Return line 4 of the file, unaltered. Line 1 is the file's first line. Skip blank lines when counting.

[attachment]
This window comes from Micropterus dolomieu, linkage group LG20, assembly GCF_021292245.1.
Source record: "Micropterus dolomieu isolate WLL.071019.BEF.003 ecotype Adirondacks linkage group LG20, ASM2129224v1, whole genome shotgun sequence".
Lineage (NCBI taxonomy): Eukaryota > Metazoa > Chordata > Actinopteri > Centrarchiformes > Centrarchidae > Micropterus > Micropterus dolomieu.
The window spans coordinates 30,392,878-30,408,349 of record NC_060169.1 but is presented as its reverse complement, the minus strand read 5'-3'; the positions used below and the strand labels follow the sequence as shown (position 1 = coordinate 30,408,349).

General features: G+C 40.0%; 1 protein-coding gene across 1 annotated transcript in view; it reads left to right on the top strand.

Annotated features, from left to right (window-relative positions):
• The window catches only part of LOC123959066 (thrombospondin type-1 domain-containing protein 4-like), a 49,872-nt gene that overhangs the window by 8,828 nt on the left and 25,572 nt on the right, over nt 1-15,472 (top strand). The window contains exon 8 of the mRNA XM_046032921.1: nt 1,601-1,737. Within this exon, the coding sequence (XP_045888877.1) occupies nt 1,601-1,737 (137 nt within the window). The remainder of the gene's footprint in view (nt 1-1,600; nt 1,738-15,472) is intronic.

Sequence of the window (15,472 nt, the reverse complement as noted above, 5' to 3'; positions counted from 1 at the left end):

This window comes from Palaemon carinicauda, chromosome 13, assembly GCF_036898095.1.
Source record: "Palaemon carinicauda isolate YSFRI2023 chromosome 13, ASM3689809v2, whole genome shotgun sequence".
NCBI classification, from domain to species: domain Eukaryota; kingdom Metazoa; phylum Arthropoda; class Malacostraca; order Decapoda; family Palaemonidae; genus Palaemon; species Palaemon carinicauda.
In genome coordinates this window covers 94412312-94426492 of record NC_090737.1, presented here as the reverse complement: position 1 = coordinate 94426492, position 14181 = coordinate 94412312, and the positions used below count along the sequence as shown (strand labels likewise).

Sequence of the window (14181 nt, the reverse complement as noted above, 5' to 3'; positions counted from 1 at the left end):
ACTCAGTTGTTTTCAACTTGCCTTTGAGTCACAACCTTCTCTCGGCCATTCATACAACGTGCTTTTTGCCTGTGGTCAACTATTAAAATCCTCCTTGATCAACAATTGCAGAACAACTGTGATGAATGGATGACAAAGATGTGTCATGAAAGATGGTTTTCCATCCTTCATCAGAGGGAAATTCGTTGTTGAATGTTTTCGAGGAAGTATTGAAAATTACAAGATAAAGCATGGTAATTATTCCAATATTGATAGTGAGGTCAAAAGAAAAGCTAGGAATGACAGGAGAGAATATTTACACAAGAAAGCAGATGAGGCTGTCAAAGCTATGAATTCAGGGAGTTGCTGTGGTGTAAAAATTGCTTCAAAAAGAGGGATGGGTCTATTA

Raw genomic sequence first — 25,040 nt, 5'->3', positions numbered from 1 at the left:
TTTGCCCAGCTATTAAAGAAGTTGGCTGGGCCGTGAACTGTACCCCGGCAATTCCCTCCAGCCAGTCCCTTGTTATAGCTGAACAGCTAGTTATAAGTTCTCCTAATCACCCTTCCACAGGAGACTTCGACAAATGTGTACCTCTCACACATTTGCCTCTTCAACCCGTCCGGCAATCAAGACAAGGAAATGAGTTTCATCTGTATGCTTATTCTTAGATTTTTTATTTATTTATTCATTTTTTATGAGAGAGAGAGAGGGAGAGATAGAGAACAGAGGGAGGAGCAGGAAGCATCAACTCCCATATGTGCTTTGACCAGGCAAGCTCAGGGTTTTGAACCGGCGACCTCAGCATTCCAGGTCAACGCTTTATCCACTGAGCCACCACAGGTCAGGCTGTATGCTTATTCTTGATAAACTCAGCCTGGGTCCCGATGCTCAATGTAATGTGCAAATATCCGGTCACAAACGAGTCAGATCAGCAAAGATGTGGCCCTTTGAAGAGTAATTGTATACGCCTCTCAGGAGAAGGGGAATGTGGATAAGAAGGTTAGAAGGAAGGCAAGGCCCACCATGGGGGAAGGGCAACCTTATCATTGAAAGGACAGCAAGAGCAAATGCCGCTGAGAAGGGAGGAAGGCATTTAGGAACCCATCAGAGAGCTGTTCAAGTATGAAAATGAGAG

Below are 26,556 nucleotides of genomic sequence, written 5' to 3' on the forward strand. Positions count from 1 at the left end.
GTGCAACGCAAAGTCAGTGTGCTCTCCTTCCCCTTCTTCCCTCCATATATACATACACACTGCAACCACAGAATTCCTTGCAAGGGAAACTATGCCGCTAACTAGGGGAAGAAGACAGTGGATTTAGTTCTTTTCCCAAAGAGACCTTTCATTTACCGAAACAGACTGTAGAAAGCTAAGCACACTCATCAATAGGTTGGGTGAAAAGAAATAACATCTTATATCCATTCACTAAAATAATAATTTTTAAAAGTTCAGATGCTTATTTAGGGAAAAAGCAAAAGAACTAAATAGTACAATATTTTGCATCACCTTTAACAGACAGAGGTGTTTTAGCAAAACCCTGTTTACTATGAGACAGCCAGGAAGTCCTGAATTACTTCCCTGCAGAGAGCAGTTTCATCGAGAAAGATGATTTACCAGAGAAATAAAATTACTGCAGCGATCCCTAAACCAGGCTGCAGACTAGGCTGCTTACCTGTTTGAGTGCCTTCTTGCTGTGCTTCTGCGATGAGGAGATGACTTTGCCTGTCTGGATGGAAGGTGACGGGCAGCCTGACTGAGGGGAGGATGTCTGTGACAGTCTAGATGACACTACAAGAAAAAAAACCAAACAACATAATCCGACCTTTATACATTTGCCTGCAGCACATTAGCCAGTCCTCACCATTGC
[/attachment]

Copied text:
The window spans coordinates 30,392,878-30,408,349 of record NC_060169.1 but is presented as its reverse complement, the minus strand read 5'-3'; the positions used below and the strand labels follow the sequence as shown (position 1 = coordinate 30,408,349).